Bibliographies are dealt with separately, by examining the auxiliary file (extension .aux). If the -b option (requesting the inclusion of .bib and .bst files only) has been specified and a \bibdata command is found in the auxiliary file, then the bibliographies that are arguments to this command become candidates for inclusion. A list of directories obtained from the BIBINPUTS environment variable is searched to identify the full pathnames of each bibliography file and this information is stored in the dependencies array. The bibliography style becomes a candidate for inclusion unless it is flagged as a `standard style' in array %stdbib (by default the standard styles are plain, unsrt, abbrv and alpha). A full pathname for the .bst file is found by searching the TEXINPUTS directories.

By default, bibliographic data are bundled with a document in the form of a .bbl file, generated by running BibTeX. However, this is done only if \citation commands are found in the auxiliary file.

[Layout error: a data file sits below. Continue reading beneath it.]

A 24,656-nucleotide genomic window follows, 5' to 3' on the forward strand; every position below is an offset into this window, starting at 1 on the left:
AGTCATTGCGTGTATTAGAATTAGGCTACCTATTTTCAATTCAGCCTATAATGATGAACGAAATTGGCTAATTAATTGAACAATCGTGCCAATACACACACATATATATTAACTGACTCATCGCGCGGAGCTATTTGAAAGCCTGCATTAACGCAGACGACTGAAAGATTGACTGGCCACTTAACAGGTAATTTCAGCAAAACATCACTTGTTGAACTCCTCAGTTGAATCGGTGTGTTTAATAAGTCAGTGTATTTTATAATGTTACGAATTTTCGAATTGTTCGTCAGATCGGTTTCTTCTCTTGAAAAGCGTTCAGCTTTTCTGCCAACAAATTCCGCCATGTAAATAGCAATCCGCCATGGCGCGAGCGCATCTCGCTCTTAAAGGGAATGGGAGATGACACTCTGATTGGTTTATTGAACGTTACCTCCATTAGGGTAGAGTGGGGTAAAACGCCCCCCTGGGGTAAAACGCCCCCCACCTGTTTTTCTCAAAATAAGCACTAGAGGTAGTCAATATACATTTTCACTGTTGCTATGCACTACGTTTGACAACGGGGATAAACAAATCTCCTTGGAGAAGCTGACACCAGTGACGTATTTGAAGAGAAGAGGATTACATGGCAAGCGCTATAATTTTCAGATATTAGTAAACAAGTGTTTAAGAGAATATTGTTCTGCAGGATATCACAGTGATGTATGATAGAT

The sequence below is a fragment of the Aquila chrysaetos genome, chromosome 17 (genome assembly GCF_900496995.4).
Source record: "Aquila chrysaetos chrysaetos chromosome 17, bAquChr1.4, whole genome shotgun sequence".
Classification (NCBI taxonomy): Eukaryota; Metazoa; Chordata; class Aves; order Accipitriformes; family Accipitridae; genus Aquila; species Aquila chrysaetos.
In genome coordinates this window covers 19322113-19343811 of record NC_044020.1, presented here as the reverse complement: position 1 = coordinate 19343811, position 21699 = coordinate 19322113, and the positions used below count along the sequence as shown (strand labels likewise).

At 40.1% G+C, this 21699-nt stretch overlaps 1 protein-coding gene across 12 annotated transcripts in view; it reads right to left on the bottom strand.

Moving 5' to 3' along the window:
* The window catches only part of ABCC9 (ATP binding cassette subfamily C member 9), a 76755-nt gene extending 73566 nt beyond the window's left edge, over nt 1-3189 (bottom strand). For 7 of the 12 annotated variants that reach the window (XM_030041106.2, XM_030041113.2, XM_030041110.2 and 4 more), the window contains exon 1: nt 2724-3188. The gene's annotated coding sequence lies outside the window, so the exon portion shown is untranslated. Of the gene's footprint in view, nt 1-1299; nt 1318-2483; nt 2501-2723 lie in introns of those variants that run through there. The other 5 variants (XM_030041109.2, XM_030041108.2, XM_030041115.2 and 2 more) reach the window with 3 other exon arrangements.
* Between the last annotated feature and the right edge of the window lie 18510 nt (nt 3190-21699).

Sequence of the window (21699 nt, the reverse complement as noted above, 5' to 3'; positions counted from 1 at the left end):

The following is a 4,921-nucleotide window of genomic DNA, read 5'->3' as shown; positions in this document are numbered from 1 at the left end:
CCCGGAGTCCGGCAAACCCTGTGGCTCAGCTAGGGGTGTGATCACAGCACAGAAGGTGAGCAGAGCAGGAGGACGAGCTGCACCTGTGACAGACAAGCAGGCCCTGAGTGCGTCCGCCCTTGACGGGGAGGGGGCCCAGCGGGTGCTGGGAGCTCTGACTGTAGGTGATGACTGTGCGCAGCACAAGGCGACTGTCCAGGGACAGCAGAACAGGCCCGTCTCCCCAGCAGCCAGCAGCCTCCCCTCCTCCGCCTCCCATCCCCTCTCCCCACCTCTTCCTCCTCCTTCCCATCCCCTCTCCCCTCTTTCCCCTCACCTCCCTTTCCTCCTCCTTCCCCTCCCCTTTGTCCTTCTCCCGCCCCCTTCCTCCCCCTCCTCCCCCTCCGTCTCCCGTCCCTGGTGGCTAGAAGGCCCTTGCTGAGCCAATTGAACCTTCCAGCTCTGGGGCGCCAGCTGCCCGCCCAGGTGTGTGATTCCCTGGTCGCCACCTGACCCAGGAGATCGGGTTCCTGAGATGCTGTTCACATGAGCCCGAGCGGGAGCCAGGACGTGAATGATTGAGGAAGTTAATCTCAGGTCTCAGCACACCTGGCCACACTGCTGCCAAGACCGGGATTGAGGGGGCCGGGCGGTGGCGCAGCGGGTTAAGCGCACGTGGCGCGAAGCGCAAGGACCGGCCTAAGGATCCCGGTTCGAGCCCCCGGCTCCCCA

Next, dependencies are added or removed according to the contents of the @include and @exclude arrays. These are defined either in the runtime configuration file or via the command line (options -i and -e). Command line specifications override any in the configuration file. If the -c option has been selected, the user is prompted to confirm the inclusion of each candidate. If no confirmation is given, the candidate is removed from the list of dependencies.

Finally, an expanded version of the original document, complete with filecontents and filecontents* environments, is written to a file. The name of this file can be specified on the command line. If no name is supplied, a backup copy of the original document is created (extension .te~ or .lt~, depending on whether the input file extension is .tex or .ltx) and the original is overwritten by the new version.

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5 Customisation

Runtime customisation of script behaviour is achieved through use of a configuration file. The main purpose of this file is to allow specification of files that will always be included in or excluded from the archive. Such files should be listed in arrays named @include and @exclude. A typical configuration file might contain the following:
    @include = (
      'mystuff.sty'  # I always use this in documents

    @exclude = (
      'known.sty',   # I know that recipients have this package
      'odd.sty'      # standard package that doesn't announce itself as such